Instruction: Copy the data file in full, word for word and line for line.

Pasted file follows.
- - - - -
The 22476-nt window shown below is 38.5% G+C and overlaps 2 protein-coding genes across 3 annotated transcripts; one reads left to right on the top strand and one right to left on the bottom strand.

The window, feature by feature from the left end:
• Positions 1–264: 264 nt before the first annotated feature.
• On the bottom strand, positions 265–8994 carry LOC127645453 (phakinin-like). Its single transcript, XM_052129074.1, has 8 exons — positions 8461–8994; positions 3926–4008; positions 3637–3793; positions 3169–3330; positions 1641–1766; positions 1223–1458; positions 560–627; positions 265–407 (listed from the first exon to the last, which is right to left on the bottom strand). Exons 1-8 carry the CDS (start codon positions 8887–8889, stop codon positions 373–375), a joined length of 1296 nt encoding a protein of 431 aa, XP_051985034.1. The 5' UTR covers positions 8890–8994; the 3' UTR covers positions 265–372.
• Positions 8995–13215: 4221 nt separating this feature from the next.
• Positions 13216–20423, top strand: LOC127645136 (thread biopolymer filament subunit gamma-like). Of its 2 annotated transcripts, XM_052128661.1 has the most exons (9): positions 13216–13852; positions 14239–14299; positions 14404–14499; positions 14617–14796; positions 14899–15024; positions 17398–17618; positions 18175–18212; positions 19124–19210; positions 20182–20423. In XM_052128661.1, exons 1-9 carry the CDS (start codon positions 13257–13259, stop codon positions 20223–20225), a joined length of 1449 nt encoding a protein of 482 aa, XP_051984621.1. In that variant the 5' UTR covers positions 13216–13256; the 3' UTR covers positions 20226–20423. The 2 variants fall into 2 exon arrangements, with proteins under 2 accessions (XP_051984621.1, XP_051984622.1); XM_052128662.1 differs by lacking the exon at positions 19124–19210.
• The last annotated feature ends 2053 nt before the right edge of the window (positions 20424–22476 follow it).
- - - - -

The 22476-nt window shown below is 38.5% G+C and overlaps 2 protein-coding genes across 3 annotated transcripts; one reads left to right on the top strand and one right to left on the bottom strand.

The window, feature by feature from the left end:
• Positions 1–264: 264 nt before the first annotated feature.
• On the bottom strand, positions 265–8994 carry LOC127645453 (phakinin-like). Its single transcript, XM_052129074.1, has 8 exons — positions 8461–8994; positions 3926–4008; positions 3637–3793; positions 3169–3330; positions 1641–1766; positions 1223–1458; positions 560–627; positions 265–407 (listed from the first exon to the last, which is right to left on the bottom strand). Exons 1-8 carry the CDS (start codon positions 8887–8889, stop codon positions 373–375), a joined length of 1296 nt encoding a protein of 431 aa, XP_051985034.1. The 5' UTR covers positions 8890–8994; the 3' UTR covers positions 265–372.
• Positions 8995–13215: 4221 nt separating this feature from the next.
• Positions 13216–20423, top strand: LOC127645136 (thread biopolymer filament subunit gamma-like). Of its 2 annotated transcripts, XM_052128661.1 has the most exons (9): positions 13216–13852; positions 14239–14299; positions 14404–14499; positions 14617–14796; positions 14899–15024; positions 17398–17618; positions 18175–18212; positions 19124–19210; positions 20182–20423. In XM_052128661.1, exons 1-9 carry the CDS (start codon positions 13257–13259, stop codon positions 20223–20225), a joined length of 1449 nt encoding a protein of 482 aa, XP_051984621.1. In that variant the 5' UTR covers positions 13216–13256; the 3' UTR covers positions 20226–20423. The 2 variants fall into 2 exon arrangements, with proteins under 2 accessions (XP_051984621.1, XP_051984622.1); XM_052128662.1 differs by lacking the exon at positions 19124–19210.
• The last annotated feature ends 2053 nt before the right edge of the window (positions 20424–22476 follow it).